By Seth Gonzales
Special to The Texas Catholic
The students at St. Patrick Catholic School watched bug-eyed as Reng Ajak Gieu towered over them and recalled his harrowing story of survival during the second Sudanese civil war, a conflict that lasted 22 years.
“Dealing with the civil war challenges that I encountered was not easy,” said Ajak Gieu, who became a refugee in his own country by the age of 7. “I did my best to survive as a human being, but the real reason of my survival was almighty God. He was the ultimate protector during the bad days of my life.”
Ajak Gieu was one of thousands of children between the ages of 7 and 17 who were displaced from their homes as a result of the second Sudanese civil war. Relief workers dubbed the group the “Lost Boys of Sudan,” though girls were also among the refugees.
The United Nations International Children’s Emergency Fund estimates that the Lost Boys of Sudan number around 20,000 boys and girls.
Life is much simpler and better these days for Ajak Gieu, known to the St. Patrick community as “John.” He is a Dallas resident now, holding a college degree in business administration and employment at the Dallas Arboretum, all the while harboring aspirations to help his native home.
“Since my arrival in the United States of America I have met wonderful people that are generous and kind in their hearts,” said Ajak Gieu, who was given the opportunity to come to the United States in 2001 while staying at a Kenyan refugee camp. “Some of them made my transition into American society much easier than I thought it would be.”
Enter St. Patrick parish, which began an Outreach Program specifically for the Lost Boys of Sudan who found themselves in the Dallas area. Therese Sabine heads the program and has seen it evolve since it was established in June 2001.
“We recognized the need and so we banded together and started it,” Sabine said. “Now, it has transitioned to help refugees from many other countries such as Burundi, Congo, Sierra Leone, Togo and Myanmar.”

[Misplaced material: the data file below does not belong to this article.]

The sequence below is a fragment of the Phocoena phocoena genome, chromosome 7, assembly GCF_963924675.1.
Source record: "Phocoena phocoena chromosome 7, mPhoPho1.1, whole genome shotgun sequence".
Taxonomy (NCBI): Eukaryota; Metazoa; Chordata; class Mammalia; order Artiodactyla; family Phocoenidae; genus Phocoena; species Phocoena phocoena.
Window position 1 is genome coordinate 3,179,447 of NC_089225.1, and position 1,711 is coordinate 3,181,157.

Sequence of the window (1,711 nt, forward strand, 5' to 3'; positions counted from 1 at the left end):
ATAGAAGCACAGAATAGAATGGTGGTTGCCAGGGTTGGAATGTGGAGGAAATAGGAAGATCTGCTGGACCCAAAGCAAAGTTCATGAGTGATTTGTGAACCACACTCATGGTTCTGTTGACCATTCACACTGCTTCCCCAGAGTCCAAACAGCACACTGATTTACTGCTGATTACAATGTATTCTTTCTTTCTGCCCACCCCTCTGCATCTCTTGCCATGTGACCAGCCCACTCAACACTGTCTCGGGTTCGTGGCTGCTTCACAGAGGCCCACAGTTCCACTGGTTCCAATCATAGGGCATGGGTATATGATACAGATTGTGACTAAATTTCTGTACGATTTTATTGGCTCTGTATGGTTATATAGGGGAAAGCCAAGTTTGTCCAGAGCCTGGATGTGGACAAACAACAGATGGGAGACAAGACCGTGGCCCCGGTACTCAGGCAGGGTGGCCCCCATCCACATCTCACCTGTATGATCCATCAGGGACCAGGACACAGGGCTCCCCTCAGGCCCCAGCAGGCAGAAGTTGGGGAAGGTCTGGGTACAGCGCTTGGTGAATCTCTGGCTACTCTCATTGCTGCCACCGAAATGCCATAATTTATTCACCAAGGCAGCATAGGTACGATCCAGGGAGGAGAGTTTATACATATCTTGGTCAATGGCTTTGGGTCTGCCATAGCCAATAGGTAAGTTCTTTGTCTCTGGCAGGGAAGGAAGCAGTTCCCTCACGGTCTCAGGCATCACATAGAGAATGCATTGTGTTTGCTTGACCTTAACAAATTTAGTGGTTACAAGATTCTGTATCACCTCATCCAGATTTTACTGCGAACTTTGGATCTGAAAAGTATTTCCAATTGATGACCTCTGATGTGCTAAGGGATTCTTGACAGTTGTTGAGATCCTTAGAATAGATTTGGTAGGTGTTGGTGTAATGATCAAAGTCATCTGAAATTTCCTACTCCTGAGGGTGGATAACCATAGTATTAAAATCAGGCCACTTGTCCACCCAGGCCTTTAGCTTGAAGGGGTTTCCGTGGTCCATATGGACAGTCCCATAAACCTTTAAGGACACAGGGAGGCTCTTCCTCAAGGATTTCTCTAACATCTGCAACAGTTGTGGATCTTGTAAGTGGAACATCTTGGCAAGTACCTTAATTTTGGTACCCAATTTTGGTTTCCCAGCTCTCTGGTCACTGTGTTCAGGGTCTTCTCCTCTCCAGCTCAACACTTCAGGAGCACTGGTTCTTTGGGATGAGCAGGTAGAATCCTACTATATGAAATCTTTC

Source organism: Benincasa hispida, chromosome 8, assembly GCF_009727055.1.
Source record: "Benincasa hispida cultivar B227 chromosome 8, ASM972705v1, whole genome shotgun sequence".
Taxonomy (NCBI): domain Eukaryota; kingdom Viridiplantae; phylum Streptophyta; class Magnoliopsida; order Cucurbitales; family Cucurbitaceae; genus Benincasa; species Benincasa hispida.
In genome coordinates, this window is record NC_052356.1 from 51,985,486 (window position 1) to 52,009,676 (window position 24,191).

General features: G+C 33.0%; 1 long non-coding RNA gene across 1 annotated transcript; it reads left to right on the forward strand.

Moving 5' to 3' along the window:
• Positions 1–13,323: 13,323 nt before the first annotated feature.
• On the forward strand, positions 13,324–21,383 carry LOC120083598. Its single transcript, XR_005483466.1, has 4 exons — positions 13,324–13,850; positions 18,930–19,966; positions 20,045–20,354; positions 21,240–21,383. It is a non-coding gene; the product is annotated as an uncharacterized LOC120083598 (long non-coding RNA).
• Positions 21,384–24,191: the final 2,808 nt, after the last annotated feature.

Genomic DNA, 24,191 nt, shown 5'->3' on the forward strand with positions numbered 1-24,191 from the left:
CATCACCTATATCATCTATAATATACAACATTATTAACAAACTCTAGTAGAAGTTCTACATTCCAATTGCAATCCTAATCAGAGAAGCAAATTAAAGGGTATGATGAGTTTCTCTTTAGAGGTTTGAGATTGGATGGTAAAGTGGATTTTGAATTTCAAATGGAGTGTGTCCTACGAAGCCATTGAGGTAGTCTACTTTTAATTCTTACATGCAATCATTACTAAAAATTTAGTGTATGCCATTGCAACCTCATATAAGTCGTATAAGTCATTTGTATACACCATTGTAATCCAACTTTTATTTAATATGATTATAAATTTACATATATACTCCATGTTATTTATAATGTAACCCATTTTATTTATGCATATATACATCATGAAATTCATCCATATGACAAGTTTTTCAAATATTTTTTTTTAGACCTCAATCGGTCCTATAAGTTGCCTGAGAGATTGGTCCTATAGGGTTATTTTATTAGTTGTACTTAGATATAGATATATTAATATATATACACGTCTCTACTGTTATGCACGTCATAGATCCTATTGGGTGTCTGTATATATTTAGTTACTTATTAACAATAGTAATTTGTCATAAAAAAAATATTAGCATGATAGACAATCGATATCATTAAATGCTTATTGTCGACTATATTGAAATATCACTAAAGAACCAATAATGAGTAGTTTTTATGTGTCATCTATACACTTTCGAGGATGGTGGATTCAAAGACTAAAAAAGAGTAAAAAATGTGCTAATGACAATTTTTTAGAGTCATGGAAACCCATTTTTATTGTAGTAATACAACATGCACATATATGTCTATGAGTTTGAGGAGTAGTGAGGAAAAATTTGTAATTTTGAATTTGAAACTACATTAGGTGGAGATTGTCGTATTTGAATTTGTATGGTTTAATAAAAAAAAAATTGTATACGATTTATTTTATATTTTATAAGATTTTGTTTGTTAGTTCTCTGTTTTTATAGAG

Today, while Ajak Gieu calls Dallas his home, he is passionate about helping his native village from afar, especially as it pertains to educating the next generation. That passion only intensified after a 2012 visit to Sudan that culminated in a visit with his mother and father for the first time in 24 years.
After visiting the only primary school in the village, Ajak Gieu immediately thought to help.
“Some of the children I have met have a burning interest in education but they have been alone,” Ajak Gieu said. “They sit under trees as a class. They attend class lectures always in harsh conditions, sunny days and rainy seasons. Therefore, I think let’s get them school supplies and it may give them hope. It will be an inspiration that one day education dreams may be realized.”
At the moment, with the help of Sabine and a friend, Ajak Gieu is developing plans to do just that and the students at St. Patrick used their Buck-a-Jean Day event to contribute funds for Ajak Gieu’s cause.
For the students at St. Patrick, the message Ajak Gieu had for them is simple: have respect and character.
“I have to do the same thing every day, whether people see me or they don’t see me,” he said.